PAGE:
Substance/medication induced obsessive-compulsive and related disorder is the lengthy, somewhat complicated name for a newly defined mental health condition that appears in DSM 5, the recently released fifth edition of the Diagnostic and Statistical Manual of Mental Disorders. People with this condition have symptoms that closely resemble the symptoms of obsessive-compulsive disorder (OCD) or any one of several other conditions closely linked to OCD. However, these symptoms stem from the effects of a medication or a legal or illegal substance, not from the internal brain dysfunctions that normally trigger OCD and similar mental health problems.
DSM 5 is published by the American Psychiatric Association (APA). Like all previous editions of the Diagnostic and Statistical Manual, it contains a more or less comprehensive list of general definitions and detailed criteria for a broad range of conditions that have a harmful impact on human mental health. The Diagnostic and Statistical Manual is not a static document. Committees within the APA continually review the manual and check its contents against the most recent findings in mental health research and real-world medical practice. When these committees feel that there are important discrepancies between the contents of the Diagnostic and Statistical Manual and the state of medical and research knowledge, they recommend changes that can significantly alter the diagnostic information contained in the manual’s future editions. The previous edition of the DSM (DSM IV) placed obsessive-compulsive disorder with a group of conditions called anxiety disorders. These conditions are linked together because they all feature the presence of excessive levels of fear, worry or dread that overwhelm the coping mechanisms of affected individuals. However, between the release of DSM IV and the finalization of DSM 5, the American Psychiatric Association committee responsible for reviewing the anxiety disorders category determined that OCD is not primarily anxiety-based. Instead, current scientific evidence supports its placement as a unique condition separate from anxiety disorders. Current evidence also links a number of other conditions to the same general obsession- or compulsion-related behaviors found in OCD. For these reasons, the APA created the obsessive-compulsive and related disorders category for DSM 5. The other main conditions in this category are trichotillomania (hair-pulling disorder), body dysmorphic disorder, hoarding disorder and excoriation (skin-picking) disorder.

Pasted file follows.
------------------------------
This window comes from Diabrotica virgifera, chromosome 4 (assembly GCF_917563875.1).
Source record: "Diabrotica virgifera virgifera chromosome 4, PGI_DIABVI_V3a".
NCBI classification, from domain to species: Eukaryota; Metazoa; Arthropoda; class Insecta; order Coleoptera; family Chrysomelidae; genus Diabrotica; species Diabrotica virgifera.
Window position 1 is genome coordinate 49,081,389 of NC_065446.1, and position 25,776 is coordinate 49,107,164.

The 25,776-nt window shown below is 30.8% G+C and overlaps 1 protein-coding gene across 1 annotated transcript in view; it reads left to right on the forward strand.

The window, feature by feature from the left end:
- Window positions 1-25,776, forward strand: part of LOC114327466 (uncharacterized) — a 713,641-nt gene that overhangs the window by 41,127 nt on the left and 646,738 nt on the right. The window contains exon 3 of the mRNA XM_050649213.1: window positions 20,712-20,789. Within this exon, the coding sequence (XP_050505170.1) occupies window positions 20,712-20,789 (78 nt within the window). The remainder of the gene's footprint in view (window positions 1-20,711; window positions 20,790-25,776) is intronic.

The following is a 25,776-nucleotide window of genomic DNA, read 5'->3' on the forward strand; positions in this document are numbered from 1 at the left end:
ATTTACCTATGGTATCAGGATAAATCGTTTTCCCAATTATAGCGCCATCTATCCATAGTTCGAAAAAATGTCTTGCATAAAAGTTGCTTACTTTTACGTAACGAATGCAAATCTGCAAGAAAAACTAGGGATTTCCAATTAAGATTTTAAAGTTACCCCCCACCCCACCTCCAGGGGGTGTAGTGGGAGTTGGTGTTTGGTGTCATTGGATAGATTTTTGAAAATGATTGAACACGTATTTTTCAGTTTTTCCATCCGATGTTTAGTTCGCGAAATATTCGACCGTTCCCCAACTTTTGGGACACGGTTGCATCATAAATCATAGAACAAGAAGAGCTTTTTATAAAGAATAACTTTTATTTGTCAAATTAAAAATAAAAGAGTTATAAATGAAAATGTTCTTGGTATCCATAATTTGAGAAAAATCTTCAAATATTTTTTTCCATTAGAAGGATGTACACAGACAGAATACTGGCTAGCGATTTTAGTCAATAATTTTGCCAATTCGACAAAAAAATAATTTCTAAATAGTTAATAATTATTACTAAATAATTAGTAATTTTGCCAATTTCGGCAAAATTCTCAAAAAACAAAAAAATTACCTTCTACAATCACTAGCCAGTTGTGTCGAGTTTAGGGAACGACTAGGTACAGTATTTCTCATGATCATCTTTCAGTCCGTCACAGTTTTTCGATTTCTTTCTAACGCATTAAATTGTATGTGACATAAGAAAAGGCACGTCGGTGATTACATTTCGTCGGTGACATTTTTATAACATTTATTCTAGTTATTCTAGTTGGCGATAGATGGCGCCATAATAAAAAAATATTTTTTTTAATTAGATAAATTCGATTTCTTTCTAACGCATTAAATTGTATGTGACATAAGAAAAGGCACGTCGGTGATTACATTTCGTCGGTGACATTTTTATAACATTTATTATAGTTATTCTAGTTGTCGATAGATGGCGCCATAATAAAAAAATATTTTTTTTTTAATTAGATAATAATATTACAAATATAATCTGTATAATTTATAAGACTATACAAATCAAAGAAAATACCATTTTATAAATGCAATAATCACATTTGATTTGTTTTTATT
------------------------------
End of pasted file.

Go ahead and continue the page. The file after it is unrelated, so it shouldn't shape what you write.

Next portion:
Substance/Medication-Induced Obsessive-Compulsive and Related Disorder
Substance/medication-induced obsessive-compulsive and related disorder is the DSM 5 equivalent of a condition contained in DSM IV called substance-induced anxiety disorder. The APA created this new condition as part of the larger reorganization of the anxiety disorders category and the establishment of the obsessive-compulsive and related disorders category. People affected by the disorder have symptoms that strongly or identically resemble those associated with OCD, trichotillomania (hair-pulling disorder), excoriation (skin-picking) disorder, hoarding disorder or body dysmorphic disorder. However, these symptoms appear during active use of a medication or legal or illegal substance, during the withdrawal period that follows active use of a medication or legal or illegal substance, or within a 30-day period following active use or withdrawal. Doctors can also diagnose the condition in any other circumstances where it’s clear that a medication or legal or illegal substance is responsible for the onset of relevant symptoms. In order to receive a diagnosis, affected individuals must have symptoms that are stronger than any similar symptoms that normally appear during medication or substance use, or during medication or substance withdrawal. The symptoms of the disorder must also be serious enough to merit consideration above and beyond the effects of active use or withdrawal, and must either cause mental anguish or significantly impair the ability to participate in one or more aspects of a normal daily routine. In addition, a doctor must have clear evidence that his or her patient is not in the middle of a temporarily altered mental state called delirium, and also must have clear evidence that his or her patient does not actually have OCD or one of its related disorders apart from any considerations regarding medication or substance use. The Diagnostic and Statistical Manual specifically lists some of the medications and substances that can lead to substance/medication-induced obsessive-compulsive and related disorder. Medications on this list include sedative-hypnotics (also known as tranquilizers), anti-anxiety drugs (also known as anxiolytics) and prescription amphetamines. Legal and illegal substances on this list include alcohol, caffeine, marijuana (cannabis), phencyclidine (PCP) or phencyclidine-related drugs, cocaine, inhalants, hallucinogens and illicitly produced amphetamines. The manual also contains a separate listing for “other or unknown” substances.